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Kronie
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May 24, 2013 10:05 |  #6

P51Mstg wrote in post #15962470 (external link)
Nice post Tom, that pretty much sums up what I've learned over the years......

Mark H

Agreed. That was pretty spot on. Even though its true that some places work with a handful of established photographers, it doesn't hurt to keep submitting your work. Its no different than what a writer does. Keep sending stuff and if its good then eventually an editor will use it.

The part about getting getting it right SOOC is important. No cloning or dodging or altering images. Apparently its OK to use a warming filter, a GND, a CPL and other filters and whatnot in front of the lens for one shot but many editors view merging exposures and adjusting in Photoshop to be a composite. Which is a no.

Most of the places I send stuff to will accept a TIFF but I have had a handful of images where they requested a RAW file after. They want to use the image but they need the RAW. For landscapes especially I sometimes have 5 RAW files that I merge. Which one do you send? I send all of them and sometimes, they will use my original TIFF and sometimes they dont publish.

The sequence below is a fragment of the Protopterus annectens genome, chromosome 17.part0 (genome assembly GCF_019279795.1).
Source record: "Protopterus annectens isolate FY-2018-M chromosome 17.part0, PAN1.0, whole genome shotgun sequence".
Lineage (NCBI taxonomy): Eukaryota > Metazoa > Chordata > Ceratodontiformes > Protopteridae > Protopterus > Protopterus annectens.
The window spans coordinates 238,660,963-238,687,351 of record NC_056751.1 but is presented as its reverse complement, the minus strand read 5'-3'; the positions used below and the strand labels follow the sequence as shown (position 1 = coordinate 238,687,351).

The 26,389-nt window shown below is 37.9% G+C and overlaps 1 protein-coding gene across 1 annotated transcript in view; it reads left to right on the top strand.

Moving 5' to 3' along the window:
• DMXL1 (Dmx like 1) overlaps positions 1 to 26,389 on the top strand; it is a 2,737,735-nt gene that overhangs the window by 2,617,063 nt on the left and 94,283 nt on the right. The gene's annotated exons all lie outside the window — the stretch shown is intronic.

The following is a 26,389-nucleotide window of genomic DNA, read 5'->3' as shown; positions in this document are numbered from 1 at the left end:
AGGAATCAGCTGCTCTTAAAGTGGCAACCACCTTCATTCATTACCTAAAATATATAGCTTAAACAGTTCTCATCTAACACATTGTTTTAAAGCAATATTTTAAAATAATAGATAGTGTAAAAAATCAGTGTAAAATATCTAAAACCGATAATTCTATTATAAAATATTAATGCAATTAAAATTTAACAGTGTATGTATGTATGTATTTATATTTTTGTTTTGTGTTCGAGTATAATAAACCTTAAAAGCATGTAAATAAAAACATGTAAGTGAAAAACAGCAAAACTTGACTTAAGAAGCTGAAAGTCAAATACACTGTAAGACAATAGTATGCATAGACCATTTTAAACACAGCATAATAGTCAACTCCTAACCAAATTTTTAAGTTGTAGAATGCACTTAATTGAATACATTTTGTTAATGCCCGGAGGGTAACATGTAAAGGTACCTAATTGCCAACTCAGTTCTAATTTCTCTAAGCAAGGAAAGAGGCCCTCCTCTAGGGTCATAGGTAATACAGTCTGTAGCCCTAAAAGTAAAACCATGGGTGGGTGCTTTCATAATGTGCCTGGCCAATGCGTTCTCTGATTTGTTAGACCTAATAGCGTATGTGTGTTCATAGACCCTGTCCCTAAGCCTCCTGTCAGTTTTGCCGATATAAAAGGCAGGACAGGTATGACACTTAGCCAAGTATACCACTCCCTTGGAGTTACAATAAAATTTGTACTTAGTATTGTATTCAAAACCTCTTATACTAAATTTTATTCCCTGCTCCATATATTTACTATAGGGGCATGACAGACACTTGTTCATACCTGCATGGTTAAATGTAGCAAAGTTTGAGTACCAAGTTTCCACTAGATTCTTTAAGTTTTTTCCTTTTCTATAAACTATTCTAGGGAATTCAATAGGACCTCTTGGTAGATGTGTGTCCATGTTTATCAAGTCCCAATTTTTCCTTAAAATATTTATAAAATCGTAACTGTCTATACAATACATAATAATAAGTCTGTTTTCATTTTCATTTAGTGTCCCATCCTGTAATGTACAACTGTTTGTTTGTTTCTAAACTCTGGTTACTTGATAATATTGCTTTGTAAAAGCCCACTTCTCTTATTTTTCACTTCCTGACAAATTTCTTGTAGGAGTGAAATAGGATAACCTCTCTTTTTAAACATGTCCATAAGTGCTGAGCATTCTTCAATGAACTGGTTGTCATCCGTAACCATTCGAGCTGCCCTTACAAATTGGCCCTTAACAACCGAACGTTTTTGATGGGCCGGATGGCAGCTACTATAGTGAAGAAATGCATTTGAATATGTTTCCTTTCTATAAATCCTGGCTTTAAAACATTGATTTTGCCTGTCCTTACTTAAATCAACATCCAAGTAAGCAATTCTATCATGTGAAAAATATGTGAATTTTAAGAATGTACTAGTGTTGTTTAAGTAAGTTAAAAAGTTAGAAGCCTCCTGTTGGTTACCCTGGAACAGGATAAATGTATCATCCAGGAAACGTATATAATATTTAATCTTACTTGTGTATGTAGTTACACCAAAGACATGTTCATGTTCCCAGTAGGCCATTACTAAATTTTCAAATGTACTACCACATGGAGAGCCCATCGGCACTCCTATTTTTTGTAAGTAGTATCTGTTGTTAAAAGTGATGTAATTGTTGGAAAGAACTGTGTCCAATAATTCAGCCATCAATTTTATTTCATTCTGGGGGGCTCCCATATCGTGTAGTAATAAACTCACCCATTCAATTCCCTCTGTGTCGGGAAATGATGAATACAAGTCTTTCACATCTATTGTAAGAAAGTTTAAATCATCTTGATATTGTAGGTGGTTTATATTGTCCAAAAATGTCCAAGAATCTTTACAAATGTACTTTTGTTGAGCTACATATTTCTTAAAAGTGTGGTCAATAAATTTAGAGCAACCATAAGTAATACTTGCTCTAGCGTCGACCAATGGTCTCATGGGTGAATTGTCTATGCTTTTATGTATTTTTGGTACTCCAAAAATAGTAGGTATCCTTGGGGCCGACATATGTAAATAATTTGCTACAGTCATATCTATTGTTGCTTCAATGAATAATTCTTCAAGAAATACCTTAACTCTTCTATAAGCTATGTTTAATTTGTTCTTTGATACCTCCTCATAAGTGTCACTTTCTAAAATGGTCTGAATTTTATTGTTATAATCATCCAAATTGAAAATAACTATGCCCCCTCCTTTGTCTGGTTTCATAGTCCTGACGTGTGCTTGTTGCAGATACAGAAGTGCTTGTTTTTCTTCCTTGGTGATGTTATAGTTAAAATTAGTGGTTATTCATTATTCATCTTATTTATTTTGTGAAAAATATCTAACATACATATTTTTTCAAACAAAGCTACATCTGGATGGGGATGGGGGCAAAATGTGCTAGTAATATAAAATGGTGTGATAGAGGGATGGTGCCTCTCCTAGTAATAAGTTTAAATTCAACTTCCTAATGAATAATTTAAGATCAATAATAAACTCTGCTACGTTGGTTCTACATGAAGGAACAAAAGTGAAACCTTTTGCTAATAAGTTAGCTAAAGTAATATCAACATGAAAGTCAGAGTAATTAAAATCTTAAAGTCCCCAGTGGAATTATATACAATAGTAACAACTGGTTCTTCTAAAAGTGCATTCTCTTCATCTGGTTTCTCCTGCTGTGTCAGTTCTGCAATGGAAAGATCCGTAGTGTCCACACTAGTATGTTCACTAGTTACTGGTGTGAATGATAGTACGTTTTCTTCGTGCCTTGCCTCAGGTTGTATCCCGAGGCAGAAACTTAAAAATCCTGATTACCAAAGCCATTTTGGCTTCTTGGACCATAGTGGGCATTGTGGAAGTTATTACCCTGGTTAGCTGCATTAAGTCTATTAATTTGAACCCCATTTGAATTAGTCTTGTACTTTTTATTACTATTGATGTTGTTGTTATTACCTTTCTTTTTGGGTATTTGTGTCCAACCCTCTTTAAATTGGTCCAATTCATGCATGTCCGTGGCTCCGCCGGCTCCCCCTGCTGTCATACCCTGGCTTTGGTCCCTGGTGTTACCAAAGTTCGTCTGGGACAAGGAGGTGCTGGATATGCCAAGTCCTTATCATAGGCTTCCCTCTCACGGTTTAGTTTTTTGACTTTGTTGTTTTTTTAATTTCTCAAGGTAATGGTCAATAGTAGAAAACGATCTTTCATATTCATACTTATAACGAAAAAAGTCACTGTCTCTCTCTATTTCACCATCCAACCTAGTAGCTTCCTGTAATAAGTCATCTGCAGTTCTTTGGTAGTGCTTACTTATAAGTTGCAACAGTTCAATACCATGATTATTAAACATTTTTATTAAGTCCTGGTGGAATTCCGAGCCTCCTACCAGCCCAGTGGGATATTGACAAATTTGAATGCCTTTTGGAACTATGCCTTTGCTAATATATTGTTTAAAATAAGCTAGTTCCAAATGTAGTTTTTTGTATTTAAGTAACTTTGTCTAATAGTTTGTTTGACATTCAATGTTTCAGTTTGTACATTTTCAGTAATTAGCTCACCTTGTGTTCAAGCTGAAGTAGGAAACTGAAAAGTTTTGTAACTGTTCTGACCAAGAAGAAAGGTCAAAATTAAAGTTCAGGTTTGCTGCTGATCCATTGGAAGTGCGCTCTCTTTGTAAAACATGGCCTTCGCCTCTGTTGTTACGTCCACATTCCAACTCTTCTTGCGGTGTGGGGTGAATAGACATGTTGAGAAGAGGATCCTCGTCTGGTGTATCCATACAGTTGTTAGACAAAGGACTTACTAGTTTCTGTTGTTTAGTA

Also don't think your going to pay your mortgage selling to magazines. $50-$1,000 per image? Depending on the size. (I just got a $75 check for a quarter page image) Its great advertising though and its good for your ego I guess....




  
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Tom ­ Reichner
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May 24, 2013 14:45 |  #7

Kronie wrote in post #15962969 (external link)